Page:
In a sense, all animated movement is choreographed. Although it’s more often described in terms of acting or puppeteering, the conscious arrangement of movement within the frame is essentially a dance—at the very least, it’s every bit as rigorously thought out. Most techniques don’t allow for anything like an unplanned movement, and even from the earliest days, animators recognized the emotional impact of synchronizing sound and movement in ways that are far more intricately interlinked than is possible with live action.
Jean-Charles Mbotti Malalo takes things one step further, though. As soon as his 2007 student film transitions from a series of warm Polaroids to the more complex reality, the film becomes a dance. Each movement has rhythm, intent, fluidity, and weight; there’s a precision to it that can only come from someone who’s put a lot of thought into the meaning of movement.
Mbotti Malalo’s movements communicate a lot, from anger and resentment to joy, hesitation and sadness. It’s no surprise, then, that non-verbal communication is a major theme in his work. In La Coeur est un Metronome, it’s the ability of dance to bridge a relationship—at least temporarily. Four years later, the director would follow his student work with Le Sens du Toucher, adding sign language into the mix. In 2017, he would bring is choreography to the stage. Even his poster for the 60th annual Annecy Festival carries the energy of dance in its static frame. In each case, his work acts as a beautiful example of the difference between choreography as a metaphor, and choreography as a artistic practice fully integrated into animation.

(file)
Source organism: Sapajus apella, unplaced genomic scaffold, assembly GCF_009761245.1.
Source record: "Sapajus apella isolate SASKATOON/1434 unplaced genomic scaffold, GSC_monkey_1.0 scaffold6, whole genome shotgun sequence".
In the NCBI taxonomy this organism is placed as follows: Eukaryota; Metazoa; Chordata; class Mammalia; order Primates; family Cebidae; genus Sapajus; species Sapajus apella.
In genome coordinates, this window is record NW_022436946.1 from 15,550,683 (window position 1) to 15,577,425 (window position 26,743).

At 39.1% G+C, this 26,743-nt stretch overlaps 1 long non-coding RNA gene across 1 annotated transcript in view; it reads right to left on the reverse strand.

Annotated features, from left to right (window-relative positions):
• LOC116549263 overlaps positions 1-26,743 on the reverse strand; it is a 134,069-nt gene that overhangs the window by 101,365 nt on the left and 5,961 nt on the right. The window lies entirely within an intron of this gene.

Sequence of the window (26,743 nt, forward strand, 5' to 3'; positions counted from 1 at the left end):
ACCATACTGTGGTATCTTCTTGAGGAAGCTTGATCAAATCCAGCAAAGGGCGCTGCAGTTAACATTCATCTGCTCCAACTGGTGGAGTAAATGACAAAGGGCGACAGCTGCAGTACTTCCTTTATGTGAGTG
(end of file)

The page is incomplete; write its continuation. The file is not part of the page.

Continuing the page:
Le Coeur est un Metronome (The Heart is a Metronome)
dir: Jean-Charles Mbotti Malolo
syn: A quick-tempered father argues with his son last time. The child decides to leave the family home. Dancing is the high point of the exchanges between the two characters because it is their only means of communication.